At one point—$869.59—the Coinstar said we’d reached the limit, spat out a receipt and “said” goodbye. Booker and I had both hoped we’d net a grand, so we weren’t about to stop. (Important note: the contraption rejects certain coins that aren’t compatible with the weight of current American currency. Which meant kick-backs of two dozen Canadian coins, a few British, incredibly one from Uruguay, but, best of all, two all-silver quarters, from 1935 and ’44.) While he readied the next jug, I took the receipt to a cashier and she did a double-take looking at the amount, said, “Hey, Sylvia, you ever seen something like this?” Sensing a little irritation, I cupped my hand, saying, “I know! I feel like I robbed a bank!” and the mood turned light. Meanwhile, Booker was pushing the next installment of loot into the machine, once we signed in again, and that resulted in $160.95, so we hit the goal. It took an hour, and as small pleasures go, this was a bright spot of the past month. We gave Melissa three crisp $50 bills, Booker took $200 and Mr. Monopoly got the rest. Everyone was happy: Booker said receiving $200 for an hour’s light work made him feel like he was in a union, perish the thought.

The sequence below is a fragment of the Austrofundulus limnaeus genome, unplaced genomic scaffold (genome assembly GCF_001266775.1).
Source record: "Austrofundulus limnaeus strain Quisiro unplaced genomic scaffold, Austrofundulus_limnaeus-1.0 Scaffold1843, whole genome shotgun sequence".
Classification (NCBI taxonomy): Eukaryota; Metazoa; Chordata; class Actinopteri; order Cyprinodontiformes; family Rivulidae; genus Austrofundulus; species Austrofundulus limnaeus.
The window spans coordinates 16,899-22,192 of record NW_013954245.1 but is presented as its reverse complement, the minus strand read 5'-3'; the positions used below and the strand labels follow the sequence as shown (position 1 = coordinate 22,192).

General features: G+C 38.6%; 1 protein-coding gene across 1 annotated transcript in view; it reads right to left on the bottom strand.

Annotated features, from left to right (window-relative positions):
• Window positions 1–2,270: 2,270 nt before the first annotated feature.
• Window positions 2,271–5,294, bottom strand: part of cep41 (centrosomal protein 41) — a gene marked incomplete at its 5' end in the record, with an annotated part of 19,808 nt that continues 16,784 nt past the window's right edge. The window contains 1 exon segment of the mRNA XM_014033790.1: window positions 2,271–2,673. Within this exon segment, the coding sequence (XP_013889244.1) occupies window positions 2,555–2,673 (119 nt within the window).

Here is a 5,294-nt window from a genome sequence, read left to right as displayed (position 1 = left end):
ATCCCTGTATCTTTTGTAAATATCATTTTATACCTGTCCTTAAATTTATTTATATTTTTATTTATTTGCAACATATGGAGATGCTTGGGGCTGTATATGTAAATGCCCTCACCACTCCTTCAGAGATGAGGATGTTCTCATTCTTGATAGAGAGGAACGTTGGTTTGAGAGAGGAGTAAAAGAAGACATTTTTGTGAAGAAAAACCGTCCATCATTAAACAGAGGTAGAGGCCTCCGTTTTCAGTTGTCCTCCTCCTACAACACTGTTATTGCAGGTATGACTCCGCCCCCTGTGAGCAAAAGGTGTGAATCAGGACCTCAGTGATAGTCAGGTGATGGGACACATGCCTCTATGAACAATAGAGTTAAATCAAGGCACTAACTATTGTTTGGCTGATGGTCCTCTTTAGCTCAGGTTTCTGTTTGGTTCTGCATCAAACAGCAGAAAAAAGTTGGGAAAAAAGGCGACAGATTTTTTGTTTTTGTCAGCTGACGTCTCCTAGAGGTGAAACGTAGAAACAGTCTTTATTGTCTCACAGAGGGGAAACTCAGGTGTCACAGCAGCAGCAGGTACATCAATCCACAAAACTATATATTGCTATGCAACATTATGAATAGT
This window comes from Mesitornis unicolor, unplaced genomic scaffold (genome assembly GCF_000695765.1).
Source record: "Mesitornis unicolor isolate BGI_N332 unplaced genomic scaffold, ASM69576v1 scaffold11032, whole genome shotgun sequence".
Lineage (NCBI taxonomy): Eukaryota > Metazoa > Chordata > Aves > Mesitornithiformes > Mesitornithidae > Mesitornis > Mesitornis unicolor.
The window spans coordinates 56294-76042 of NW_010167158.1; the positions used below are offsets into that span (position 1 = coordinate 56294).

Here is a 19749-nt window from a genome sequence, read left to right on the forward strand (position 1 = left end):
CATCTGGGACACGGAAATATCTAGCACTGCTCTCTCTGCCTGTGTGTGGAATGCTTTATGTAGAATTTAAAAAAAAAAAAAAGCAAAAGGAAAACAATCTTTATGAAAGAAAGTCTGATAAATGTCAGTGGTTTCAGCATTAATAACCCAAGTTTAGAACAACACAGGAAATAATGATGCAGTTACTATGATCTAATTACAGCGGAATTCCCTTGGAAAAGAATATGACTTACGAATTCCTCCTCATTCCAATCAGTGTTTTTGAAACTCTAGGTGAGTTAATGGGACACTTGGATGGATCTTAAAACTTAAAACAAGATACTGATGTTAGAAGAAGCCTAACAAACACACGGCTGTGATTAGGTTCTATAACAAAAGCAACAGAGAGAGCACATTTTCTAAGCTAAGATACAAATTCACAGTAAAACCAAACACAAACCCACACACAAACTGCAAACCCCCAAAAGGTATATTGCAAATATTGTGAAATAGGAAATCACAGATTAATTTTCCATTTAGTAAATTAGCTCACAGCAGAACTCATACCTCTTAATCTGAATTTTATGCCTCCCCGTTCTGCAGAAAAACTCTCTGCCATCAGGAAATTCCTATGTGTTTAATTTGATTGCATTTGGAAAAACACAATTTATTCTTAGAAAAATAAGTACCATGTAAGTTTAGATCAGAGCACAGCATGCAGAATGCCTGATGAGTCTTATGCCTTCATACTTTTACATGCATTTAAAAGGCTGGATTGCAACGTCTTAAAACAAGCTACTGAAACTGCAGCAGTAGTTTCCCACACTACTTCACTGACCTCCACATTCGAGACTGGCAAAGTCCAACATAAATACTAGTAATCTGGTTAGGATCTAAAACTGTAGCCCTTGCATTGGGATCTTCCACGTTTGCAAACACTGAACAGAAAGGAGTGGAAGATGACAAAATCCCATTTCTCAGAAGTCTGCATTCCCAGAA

—Follow Russ Smith on Twitter: @MUGGER1955